Illness is the night-side of life, a more onerous citizenship. Everyone who is born holds duel citizenship, in the kingdom of the well and in the kingdom of the sick. Although we all prefer to use only the good passport, sooner or later each of us is obliged, at least for a spell, to identify ourselves as citizens of that other place.
— Susan Sontag
As a cancer survivor I often feel like I’m an outsider trying to fit into the world I once occupied, the world of the healthy and cancer free. My cancer diagnosis has caused me to view the world differently—for example many things that once seemed enormously important have lost significance and become almost trivial. I’ve discovered that physical attractiveness, material possessions and social status all matter less to me now. Not surprisingly, these things frequently seem to fade into irrelevance as I confront a life-threatening illness. The realm of cancer is teeming with complex, and sometimes even existential, topics. Healthy individuals are able to carry on with day-to-day trivialities, but I’ve had to stop in order to reflect on some of the deeper questions that others have the luxury of ignoring. Since being informed that I have cancer I’ve discovered that I can no longer defer life’s existential questions. Why am I here? What is the purpose of my life? Who am I?
Susan Sontag was an American writer and commentator on modern culture. She published essays, novels, and short stories. Sontag explored society’s attitudes toward cancer in her work Illness as Metaphor.
Regrettably, I’ve learned that our society still has misperceptions about chronic illnesses, such as cancer, and that there is still indignity for those of us living with such conditions. This legacy isn’t surprising considering the profound fear, confusion and stigma surrounding cancer for centuries. Until relatively recently the word was hardly spoken in public or said out loud. In 1978 Susan Sontag wrote the classic, and still controversial work, Illness as Metaphor. A breast cancer patient herself when she was authoring the book, Sontag argues that the metaphors and myths surrounding certain illnesses add greatly to the suffering of patients and frequently inhibit them from seeking proper treatment. By demystifying the fantasies surrounding cancer, Sontag strives to show cancer for what it is—just a disease. Cancer, she argues, is not a curse, not a punishment, certainly not an embarrassment, and it is often highly curable if good treatment is followed.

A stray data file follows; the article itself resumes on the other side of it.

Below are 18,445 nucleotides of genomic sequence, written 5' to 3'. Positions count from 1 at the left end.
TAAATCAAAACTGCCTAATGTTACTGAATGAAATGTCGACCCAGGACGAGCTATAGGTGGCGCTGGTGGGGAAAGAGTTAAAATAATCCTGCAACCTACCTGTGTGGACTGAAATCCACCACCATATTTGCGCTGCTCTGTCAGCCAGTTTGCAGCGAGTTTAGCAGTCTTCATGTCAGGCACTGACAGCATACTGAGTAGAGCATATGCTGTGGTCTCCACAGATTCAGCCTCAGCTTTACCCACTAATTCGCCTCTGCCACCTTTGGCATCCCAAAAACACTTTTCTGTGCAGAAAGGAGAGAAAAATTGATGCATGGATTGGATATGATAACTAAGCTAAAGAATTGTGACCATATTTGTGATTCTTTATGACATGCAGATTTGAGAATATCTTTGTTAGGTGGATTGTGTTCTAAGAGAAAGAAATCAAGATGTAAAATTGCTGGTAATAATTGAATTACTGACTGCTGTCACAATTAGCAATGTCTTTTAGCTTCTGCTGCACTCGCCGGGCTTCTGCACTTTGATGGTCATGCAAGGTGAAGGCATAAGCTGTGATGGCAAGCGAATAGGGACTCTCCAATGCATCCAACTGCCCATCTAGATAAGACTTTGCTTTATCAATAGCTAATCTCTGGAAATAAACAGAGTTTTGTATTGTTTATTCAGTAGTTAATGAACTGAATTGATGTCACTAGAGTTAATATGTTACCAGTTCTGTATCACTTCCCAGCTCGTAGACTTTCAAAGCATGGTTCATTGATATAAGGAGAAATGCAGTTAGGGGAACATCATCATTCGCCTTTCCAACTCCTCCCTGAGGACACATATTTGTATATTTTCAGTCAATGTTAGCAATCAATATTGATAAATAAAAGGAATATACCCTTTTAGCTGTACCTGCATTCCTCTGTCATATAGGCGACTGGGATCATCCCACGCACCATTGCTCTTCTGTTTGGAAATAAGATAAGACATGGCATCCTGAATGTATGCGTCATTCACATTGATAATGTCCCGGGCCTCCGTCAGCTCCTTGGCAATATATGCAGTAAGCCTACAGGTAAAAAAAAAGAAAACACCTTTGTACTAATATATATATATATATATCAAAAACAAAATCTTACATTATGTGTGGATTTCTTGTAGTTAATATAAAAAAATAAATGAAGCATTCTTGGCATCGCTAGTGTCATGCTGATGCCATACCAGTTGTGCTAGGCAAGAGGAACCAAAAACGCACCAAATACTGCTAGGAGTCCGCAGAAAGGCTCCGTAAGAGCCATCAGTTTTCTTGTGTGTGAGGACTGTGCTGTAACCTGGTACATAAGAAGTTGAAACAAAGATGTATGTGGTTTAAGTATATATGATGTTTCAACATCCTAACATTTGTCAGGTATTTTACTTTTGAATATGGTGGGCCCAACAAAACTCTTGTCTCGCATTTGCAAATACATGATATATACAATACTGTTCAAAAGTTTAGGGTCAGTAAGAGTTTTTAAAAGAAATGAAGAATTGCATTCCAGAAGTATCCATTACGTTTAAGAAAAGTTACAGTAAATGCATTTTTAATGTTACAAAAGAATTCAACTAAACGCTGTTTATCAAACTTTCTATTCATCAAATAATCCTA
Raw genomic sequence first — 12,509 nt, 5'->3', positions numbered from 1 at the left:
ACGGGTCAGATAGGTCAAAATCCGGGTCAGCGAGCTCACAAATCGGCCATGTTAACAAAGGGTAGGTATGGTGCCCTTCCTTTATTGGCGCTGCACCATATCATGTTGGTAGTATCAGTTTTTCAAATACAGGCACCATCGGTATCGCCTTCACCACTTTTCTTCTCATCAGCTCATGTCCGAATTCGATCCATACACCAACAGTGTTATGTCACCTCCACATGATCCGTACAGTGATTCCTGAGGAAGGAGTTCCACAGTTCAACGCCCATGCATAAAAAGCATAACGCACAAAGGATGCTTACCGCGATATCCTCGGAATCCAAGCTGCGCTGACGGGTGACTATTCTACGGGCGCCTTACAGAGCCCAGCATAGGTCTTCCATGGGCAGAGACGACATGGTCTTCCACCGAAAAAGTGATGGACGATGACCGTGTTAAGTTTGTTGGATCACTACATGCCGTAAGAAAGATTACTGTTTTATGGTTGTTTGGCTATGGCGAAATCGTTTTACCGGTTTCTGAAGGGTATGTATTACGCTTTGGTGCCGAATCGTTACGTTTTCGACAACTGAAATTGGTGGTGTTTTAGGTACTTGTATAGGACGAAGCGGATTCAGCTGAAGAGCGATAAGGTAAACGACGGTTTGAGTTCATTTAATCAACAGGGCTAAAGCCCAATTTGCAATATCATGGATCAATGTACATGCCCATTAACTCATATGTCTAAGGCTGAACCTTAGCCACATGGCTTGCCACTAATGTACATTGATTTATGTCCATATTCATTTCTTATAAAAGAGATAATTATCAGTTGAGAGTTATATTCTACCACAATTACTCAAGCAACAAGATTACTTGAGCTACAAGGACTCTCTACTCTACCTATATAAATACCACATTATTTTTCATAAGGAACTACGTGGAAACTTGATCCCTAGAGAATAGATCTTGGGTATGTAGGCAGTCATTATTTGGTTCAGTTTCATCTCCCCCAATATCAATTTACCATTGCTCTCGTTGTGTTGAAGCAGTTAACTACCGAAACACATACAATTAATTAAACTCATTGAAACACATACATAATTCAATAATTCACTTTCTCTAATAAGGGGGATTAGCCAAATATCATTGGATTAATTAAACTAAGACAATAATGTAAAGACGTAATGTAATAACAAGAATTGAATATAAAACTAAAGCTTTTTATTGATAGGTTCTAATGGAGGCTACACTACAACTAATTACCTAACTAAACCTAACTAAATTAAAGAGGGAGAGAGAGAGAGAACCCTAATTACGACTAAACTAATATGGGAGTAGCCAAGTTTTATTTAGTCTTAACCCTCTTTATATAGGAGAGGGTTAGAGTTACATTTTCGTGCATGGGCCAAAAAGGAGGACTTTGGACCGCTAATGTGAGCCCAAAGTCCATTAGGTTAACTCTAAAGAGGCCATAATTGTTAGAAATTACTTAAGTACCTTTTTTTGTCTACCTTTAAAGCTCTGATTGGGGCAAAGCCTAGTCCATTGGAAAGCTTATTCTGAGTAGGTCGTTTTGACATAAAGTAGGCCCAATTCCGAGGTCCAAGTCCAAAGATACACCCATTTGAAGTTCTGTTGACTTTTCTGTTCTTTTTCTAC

It’s no wonder that some cancer patients still choose to avoid revealing their illness to others. Some don’t want to be viewed differently. They just want to be normal, not defined by the disease. Others may choose to stay silent to protect their privacy and emotional stability. When the news broke last month that musical legend David Bowie had died at the age of 69 after an 18-month battle with cancer, fans around the world expressed not just grief but shock. Despite more than five decades on the world stage, under the glare of a public spotlight, the rock-and-roll icon managed to keep his cancer journey a secret from fans and friends alike, sharing it only with a handful of people in his inner circle.
Sometimes when people are diagnosed, they receive a lot of advice from friends, family members or others—virtually everyone has known someone with a form of the disease. Often the intentions are good, but the stories can be scary and frequently make a patient feel worse. When a sizeable network of people learned that I had been diagnosed with uterine and ovarian cancer, I received information that was both inappropriate and that increased my anxiety. I was inundated with everything from holistic remedies for cancer to stories about aunt so-and-so’s bowel cancer. Keeping a diagnosis a secret keeps these kinds of opinions away.
Ultimately when my cancer became common knowledge, there was another aspect that I found somewhat unsettling. The moment some neighbours and acquaintances learned about my illness, all of a sudden it wasn’t really about me. To a large extent their focus became trying to make sure that my mother, who was in the role of my caregiver, was okay. She had a reliable network that was concerned about her and that wanted to make certain that she wasn’t becoming too overwhelmed by the situation. I don’t resent the support that was provided to my mom, but at the time I remember being a little envious. It made me more keenly aware that I don’t possess a large number of close friends myself; it also became slightly harder for me to focus on my own emotional issues and needs.